The formulation ratio of the above chlorinated 4-methyl-1-pentene polymer and the amorphous linear saturated polyester is preferably in the range of 99:1 to 50:50 in terms of weight ratio. When the melt viscosity of the amorphous linear saturated polyester is low, its amount formulated may be smaller. The smaller the amount formulated the higher the heat resistance imparted.

In the heat-resistant protective layer, additional additive components as described below can be added if desired.

Heat-resistant protective layer (2)

The heat-resistant protective layer according to the second embodiment is a heat-resistant protective layer containing at least one polymer selected from acid-modified chlorinated 4-methyl-1-pentene polymers (ACMP) and acid-modified chlorinated 4-methyl-1-pentene/α-olefin copolymers (ACMPα).

That is, according to the knowledge of the present inventors, it has been found that the chlorinated resin of such an acid-modified product is highly heat-resistant and excellent in adhesion to the polyester base film surface and moreover can excellently follow the flexibility of the base film.

The chlorinated product of the acid-modified 4-methyl-1-pentene polymer and the chlorinated product of acid-modified 4-methyl-1-pentene/α-olefin copolymer to be used in such heat-resistant protective layer is obtained by graft polymerization of an unsaturated carboxylic acid or an unsaturated carboxylic anhydride onto a polymer prepared by homopolymerization of 4-methyl-1-pentene which is a dimer of propylene or a copolymerization together with an α-olefin under suspended state with a liquid as the medium in the presence of a radical polymerization initiator, followed further by chlorination.

A particularly preferable polymer is obtained by acid-modification of a crystalline 4-methyl-1-pentene polymer or a copolymer with an α-olefin having a melt flow rate (load: 5 kg/cm2, temperature: 260 C./ASTM D 1238: L) of 5 to 100 g/10 min, then dissolving the modified product in a chlorine-resistant solvent and chlorinating according to the uniform chlorination method to a chlorination degree of 50 wt.% or more. With a chlorination degree less than 50 wt.%, heat resistance is inferior.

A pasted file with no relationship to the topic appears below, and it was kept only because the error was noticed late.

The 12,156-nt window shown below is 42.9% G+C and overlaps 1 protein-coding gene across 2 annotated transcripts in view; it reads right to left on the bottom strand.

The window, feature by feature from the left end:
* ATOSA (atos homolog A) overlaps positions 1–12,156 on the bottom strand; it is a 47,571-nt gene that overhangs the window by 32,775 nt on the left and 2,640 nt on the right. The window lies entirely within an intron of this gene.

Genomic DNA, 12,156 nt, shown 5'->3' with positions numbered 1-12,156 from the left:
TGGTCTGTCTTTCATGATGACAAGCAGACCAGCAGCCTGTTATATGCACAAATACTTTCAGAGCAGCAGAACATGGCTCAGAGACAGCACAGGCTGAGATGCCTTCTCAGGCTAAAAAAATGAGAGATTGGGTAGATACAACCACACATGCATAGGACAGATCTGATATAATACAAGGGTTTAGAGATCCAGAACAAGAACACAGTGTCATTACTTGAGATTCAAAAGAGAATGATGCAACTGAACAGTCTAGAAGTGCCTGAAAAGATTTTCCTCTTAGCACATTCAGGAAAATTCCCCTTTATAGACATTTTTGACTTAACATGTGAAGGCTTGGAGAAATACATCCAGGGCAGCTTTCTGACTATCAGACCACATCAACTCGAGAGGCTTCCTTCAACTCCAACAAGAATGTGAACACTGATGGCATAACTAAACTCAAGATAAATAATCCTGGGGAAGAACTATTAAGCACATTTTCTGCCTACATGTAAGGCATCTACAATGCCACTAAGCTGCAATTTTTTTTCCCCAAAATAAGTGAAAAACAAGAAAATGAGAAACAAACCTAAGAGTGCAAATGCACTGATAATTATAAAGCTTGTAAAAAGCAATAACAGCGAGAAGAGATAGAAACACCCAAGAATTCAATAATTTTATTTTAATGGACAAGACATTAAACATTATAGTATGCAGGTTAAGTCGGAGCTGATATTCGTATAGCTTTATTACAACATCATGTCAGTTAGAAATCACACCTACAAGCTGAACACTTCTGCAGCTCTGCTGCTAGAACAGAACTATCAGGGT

Also, as the α-olefin to be copolymerized, α-olefins such as ethylene, propylene, butene, pentene, octene, decene and the like are suitable. Such an α-olefin is copolymerized in order to impart flexibility, and the proportion to be copolymerized is preferably 10 wt.% or lower in view of the fact that heat resistance will be lowered if it is too great.

As the unsaturated carboxylic acid or acid anhydride thereof to be used in acid modification, unsaturated monocarboxylic acids such as acrylic acid and methacrylic acid, unsaturated carboxylic acids such as maleic acid, fumaric acid, itaconic acid and citranic acid, and unsaturated dicarboxylic anhydrides such as maleic anhydride, itaconic anhydride and citranic anhydride can be employed.

By such acid modification, it may be considered that flexibility can be imparted by introduction of carboxyl groups, and at the same time excellent adhesive force is imparted to the polyester film due to the adhesiveness possessed by the functional groups. Accordingly, if the amount introduced is small, the adhesive force becomes insufficient, while on the contrary if it is too much, not only is adhesive force lowered, but also heat resistance becomes inferior. Accordingly, in view of this point, the amount of carboxyl groups introduced should be preferably such an amount that the unsaturated carboxylic acid or acid anhydride thereof will be in the range of 0.05 to 20 wt.% in the total polymer.

In a heat-sensitive transfer ribbon, for transmitting the heat to be applied as rapidly as possible, the polyester film which is the base material preferably should be as thin as possible. However, if the thickness of the film becomes 6 μm or less, the surface treatment with corona discharging will become extremely difficult, and also the mechanical characteristics of the film will be lowered by corona discharging treatment, and therefore the film is used without treatment in most cases. Since such film without treatment has less adhesiveness than a treated film, and therefore when such film without treatment is used as the base film, it is preferable to effect the above acid modification by polymerization of maleic acid, fumaric acid, itaconic acid or acid anhydride thereof rather than acrylic acid or methacrylic acid, and the chlorinated product of the dicarboxylic acid modified 4-methyl-1pentene polymer obtained by such acid modification (DACMP) or the chlorinated product of dicarboxylic acid modified 4-methyl-1-pentene/α-olefin copolymer (DACMPα) is superior in adhesiveness to the film without treatment and also has excellent heat resistance, therefore being particularly preferable. Although the theoretical clarification of this is not sufficiently made, it may be speculated as follows.